Claire this is my site
May21-04, 01:50 AM
sol2's Avatar
P: 915
The "marble drop" would speak to this as a probabilistic determination, and mathematical described in recognizing Pascal's triangle? Which path?

Using marble drops to help visualize these pathways, the proof of Stefan Boltzman in the binomal series, speaks to the chaos generated from considering such probabilties?

Long time no see
Jun15-04, 06:02 PM
P: 6
in reply to my last post, I'll will continue other thoughts about it when I have more time.

Jun15-04, 06:46 PM
pelastration's Avatar
P: 515
Quote Quote by quibton
in reply to my last post, I'll will continue other thoughts about it when I have more time.


Claire ... still the same. Shows up ... disappears ...

Sol we have to wait another 11 months.
Jul3-04, 03:36 PM
P: 354
We seem to have gotten off track here. (Although, it was very interesting to here and see that the members who discuss so much at are actually posting here now. I'm a big fan of reading your post.) I find this topic of compare and contrast to be very informative and beneficial, if we could get some more experts to comment. Unfortunately, I am not one of those.

Paden Roder
Jul26-04, 12:17 PM
P: 482
hey Claire- nice to see you back on the physics forums!

is there a exodus going on?

"Biology has until now been occupied with taking apart what's already alive and trying to understand, based on that, what life is. But we're finding that we can learn a lot by trying to put life together from scratch, by trying to create our own life, and finding out what problems we run into. Things aren't necessarily as simple or, perhaps, as complicated as we thought. Furthermore, the simple change in perspective from the analysis of "what is" to the synthesis of "what could be" forces us to think about the universe not as a given but as a much more open set of possibilities. Physics has largely been the science of necessity, uncovering the fundamental laws of nature and what must be true given those laws. Biology, on the other hand, is the science of the possible, investigating processes that are possible, given those fundamental laws, but not necessary. Biology is consequently much harder than physics but also infinitely richer in its potential, not just for understanding life and its history but for understanding the universe and its future. The past belongs to physics, but the future belongs to biology."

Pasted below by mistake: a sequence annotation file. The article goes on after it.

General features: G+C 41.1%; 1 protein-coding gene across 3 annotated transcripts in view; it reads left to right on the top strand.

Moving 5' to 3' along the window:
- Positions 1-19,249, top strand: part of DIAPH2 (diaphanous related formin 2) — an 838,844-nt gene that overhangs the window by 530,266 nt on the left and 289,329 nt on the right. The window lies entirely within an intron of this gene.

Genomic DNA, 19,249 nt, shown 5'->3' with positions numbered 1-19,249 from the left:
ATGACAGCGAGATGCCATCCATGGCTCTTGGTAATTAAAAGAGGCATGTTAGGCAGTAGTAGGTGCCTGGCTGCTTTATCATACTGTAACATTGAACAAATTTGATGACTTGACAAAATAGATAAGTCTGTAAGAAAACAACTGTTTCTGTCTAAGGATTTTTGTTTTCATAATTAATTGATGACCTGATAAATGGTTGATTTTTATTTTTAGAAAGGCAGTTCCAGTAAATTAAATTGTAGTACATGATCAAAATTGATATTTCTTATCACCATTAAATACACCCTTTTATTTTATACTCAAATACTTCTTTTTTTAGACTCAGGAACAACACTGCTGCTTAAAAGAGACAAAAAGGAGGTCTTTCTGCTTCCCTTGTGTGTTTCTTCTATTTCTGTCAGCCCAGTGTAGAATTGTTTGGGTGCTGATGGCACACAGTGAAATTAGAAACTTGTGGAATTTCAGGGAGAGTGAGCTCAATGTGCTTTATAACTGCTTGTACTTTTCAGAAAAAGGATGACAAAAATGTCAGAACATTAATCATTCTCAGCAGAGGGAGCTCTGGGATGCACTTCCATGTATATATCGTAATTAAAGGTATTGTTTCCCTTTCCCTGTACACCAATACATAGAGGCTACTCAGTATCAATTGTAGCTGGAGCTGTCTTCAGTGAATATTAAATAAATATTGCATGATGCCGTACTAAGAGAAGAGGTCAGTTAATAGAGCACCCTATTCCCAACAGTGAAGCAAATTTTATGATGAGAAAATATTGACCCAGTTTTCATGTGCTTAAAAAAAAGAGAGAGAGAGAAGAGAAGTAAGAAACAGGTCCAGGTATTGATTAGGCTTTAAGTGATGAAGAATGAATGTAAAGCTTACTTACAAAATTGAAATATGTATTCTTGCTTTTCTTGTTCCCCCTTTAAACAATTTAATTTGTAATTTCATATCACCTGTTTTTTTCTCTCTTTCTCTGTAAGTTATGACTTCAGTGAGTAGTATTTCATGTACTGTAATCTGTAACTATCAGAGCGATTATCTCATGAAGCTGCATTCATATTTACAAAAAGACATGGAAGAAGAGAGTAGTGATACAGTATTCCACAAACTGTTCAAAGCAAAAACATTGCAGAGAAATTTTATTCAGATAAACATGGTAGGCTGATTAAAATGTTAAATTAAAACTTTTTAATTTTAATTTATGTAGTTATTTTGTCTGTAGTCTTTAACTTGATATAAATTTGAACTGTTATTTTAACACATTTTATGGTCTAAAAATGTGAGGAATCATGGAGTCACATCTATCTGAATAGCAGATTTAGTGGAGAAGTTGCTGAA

Christopher G. Langton


/:set\AI transmedia laboratories
Jul26-04, 06:51 PM
Sci Advisor
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Chronos's Avatar
P: 9,454
String theory is fascinating. I want to believe it, but, I just can't get past the background dependent thing. It's like an astonishingly beautiful transvestite.
Jul26-04, 09:15 PM
sol2's Avatar
P: 915
Strange comparison above me here:)

I think if we consider the vibrational nature of the string, the harmonic oscillator would have identified the particle when it had reached it ground state?

You put the special glasses on, and the world has a strange and wonderous color to it, that dances and intermingles. In some places, where we see this energy concentration, what kind of gathering is indicative of the nature of these particles?

In the one sense seeing Greg egan's gravity well demonstration you have to wonder. In the one sense probabilistic determinations, defined here, the bell curve , or coins tossed, and how is this landscape moving?

Hyperspace Theory (also called Superstring or Supergravity Theory) begins with Einstein's General Relativity. In 1919, Theodor Kaluza, building upon relativity, made an astounding discovery: light and gravity can be unified and expressed with identical mathematics. This was the beginning of the unification of all physical laws, which is the ultimate goal of physics. There was only one catch. He needed an extra dimension. This fifth dimension, ...... continued explanation of the Hyperspace in a simplified form